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Spotlight on Young Queer Filmmakers: Tommy Craven’s ‘Getting Off’

Spotlight on Young Queer Filmmakers: Tommy Craven’s 'Getting Off'

The queer cinema legacy is long and rich. As film historian and
AIDS activist Vito Russo will tell you in his seminal classic The Celluloid Closet, queer cinema
stretches nearly as far back as narrative feature films. In black and white or
in color, with coded comedic riffs on homosexuality and explicit sex between
non-heterosexual partners, there is much to see, offensive or not, from the
decades of queer film offered up to audiences around the world.

Young queer filmmakers are given a unique opportunity, then. Take
and learn. Take from your own favorite queer filmmakers and their many gifts
and perspectives. Learn from the disappointments and mistakes they have made
along the way, whether bending for the MPAA’s harsh rules against explicit gay
content or going too broad with stereotypes, plot points, etc…Take advantage
of what they have learned, and learn about what it has taken to achieve the
diversity and wealth of modern queer cinema.

It should be noted that today’s queer filmmakers also have
progress and history on their side. As LGBT rights become a greater reality in
America, and around the world (with notable and disturbing exceptions, of
course), promotion of queer work is likewise a greater reality. As technology
advances and audiences become linked through high-speed internet rather than a
weekend trip to the megaplex, young queer filmmakers have the opportunity to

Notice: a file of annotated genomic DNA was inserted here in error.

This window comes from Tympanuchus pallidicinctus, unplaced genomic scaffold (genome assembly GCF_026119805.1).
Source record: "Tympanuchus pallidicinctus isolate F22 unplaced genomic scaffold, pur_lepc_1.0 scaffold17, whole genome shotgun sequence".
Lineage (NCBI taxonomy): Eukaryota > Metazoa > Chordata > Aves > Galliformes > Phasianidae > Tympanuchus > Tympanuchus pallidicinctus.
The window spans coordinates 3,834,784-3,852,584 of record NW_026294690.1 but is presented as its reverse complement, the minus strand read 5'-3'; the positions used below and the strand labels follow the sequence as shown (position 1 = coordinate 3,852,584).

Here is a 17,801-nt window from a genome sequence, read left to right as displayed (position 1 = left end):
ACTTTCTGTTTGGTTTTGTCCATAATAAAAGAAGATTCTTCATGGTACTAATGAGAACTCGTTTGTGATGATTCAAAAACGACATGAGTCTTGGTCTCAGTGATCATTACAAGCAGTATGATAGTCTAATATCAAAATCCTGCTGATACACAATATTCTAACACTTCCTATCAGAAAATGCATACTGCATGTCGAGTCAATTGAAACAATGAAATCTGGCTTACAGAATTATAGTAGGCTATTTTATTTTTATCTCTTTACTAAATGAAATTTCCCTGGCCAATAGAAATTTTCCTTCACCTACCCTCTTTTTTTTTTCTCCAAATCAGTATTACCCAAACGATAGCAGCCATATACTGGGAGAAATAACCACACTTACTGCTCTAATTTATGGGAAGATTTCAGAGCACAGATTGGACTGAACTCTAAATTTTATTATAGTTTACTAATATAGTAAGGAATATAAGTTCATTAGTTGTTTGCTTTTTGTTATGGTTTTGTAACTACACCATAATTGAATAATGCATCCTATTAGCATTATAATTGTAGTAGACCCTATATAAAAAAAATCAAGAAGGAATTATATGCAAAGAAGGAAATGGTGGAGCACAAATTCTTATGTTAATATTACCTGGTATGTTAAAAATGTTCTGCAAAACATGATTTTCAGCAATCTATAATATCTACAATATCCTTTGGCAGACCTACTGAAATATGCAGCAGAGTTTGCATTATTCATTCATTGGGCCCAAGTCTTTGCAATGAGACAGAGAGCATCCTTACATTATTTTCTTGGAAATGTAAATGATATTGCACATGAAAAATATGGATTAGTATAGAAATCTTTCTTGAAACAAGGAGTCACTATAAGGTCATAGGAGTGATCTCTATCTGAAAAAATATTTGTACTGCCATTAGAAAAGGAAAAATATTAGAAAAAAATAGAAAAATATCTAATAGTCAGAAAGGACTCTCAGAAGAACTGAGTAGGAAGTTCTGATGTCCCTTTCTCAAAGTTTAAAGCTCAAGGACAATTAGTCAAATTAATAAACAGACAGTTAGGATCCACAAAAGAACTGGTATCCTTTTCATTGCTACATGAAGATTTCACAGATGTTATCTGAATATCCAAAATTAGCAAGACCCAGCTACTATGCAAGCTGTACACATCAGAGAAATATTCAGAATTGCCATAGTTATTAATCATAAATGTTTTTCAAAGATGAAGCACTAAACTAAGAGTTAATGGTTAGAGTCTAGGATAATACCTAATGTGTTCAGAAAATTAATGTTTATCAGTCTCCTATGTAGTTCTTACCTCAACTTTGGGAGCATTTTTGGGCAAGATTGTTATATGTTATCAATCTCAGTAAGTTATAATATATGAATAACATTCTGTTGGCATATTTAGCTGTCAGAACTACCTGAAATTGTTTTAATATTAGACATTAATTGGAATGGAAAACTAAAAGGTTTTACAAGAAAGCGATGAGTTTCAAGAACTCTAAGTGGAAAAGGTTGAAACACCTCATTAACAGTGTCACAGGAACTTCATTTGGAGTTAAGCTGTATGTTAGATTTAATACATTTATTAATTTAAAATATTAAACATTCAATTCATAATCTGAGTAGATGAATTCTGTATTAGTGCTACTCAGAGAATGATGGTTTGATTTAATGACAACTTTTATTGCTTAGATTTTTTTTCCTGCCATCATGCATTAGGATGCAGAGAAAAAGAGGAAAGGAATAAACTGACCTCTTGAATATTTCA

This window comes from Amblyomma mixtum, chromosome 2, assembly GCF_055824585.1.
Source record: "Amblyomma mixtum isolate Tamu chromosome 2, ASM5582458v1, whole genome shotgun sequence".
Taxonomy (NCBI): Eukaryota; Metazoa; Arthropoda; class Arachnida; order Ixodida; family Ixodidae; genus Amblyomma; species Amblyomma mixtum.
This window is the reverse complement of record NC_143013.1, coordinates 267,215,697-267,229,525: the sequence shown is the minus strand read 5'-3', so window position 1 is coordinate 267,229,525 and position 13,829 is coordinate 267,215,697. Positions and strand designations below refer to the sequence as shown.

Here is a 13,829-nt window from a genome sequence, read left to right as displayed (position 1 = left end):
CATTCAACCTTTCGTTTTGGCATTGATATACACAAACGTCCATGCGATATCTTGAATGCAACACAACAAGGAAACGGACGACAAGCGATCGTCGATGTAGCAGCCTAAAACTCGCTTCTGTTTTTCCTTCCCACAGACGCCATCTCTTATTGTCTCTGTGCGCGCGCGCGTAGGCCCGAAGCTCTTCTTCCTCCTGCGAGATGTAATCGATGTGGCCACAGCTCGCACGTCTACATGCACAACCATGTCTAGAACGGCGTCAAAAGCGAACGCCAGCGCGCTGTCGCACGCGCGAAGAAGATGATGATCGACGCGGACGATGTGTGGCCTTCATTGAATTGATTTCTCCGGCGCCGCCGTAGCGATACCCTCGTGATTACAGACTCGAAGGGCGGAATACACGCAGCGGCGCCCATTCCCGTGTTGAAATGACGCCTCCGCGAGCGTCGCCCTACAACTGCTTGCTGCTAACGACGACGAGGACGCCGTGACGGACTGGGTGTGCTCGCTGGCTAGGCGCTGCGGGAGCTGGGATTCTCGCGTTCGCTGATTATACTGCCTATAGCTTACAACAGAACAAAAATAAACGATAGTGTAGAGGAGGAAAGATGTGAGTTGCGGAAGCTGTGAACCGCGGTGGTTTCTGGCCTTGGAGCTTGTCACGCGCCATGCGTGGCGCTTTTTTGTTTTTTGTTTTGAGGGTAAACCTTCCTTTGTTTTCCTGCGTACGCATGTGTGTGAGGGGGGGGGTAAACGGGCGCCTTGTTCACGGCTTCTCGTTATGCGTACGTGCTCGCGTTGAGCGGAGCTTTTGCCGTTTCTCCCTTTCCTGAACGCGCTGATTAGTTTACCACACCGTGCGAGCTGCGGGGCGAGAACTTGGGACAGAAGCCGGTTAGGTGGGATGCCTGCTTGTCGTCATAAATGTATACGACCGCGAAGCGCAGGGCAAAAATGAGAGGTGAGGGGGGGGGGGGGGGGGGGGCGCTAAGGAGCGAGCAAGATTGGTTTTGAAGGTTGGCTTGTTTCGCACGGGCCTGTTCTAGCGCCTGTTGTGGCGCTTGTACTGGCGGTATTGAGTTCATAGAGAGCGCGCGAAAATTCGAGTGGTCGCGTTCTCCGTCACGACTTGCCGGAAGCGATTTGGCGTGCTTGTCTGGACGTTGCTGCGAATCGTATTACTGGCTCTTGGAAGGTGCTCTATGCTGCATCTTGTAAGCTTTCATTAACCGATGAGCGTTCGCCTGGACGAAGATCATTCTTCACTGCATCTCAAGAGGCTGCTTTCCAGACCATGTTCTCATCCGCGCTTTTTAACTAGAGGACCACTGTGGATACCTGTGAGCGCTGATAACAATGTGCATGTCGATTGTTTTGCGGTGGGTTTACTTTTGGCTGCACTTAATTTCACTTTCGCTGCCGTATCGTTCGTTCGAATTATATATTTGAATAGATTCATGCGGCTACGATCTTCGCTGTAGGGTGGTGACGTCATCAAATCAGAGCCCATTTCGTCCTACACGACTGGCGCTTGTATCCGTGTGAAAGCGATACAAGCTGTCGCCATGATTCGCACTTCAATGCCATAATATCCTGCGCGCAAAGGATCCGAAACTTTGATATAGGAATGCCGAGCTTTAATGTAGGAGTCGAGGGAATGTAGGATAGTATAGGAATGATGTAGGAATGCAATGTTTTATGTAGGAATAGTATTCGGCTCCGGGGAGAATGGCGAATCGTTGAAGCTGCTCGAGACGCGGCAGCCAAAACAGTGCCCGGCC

present their work to a select group of people through platforms like Vimeo.
The move away from network television toward online platforms like Amazon Prime
and Netflix also allows for loosened content restrictions, pushing beyond what
many (including Vito Russo) thought possible in representation of queer
individuals.

In short, it is an exciting time to be making films as a queer
person, about queer people, and for queer audiences. Just ask Tommy Craven, a
senior at New York University and a deeply personal filmmaker taking advantage
of that historical perspective and technological advancement.

Craven’s latest project, Getting
Off
, serves as his senior thesis. In that sense it is an apotheosis, the
apex of course work in film production, sexuality studies, and media that he
has been mastering throughout his college career, and his life. Out at a young
age, Craven identifies strongly with the LGBTQ community, and all of his work
is focused there in some way. Whether fighting the powers that be at his local
rural Indiana public high school to create a Gay-Straight Alliance (he
partnered with the ACLU!) or harnessing past experiences to create authentic,
and highly socially-conscious cinematic work, Tommy is never less than proud of
his identity. 

His often experimental, always compelling short films have found
an audience online, but Getting Off is
a different beast altogether. For the first time, Craven’s had to reach out and
crowd source his film through an Indiegogo campaign; you can donate here.

Synopsis: In Getting Off, Dane, a recent college
graduate in New York City, reflects on his time working as an escort to pay his
way through school as he prepares to take his first real job in another city.
Before he leaves, Dane decides to pay his dearest client, Harris, one last
visit. Harris, a sweet middle aged man, has been paying Dane for sex and
companionship during Dane’s time in school, and as the reality of their last
time together sets in, the two recount their history together and discover that
getting off to a new start apart might be more difficult than they thought.

I sat down with Tommy and chatted about what it means to be a
young queer filmmaker today, what he admires about queer artists, and how Getting Off is situated in his
filmography.

Bent: Where do you
draw inspiration from?

Tommy: A lot, if not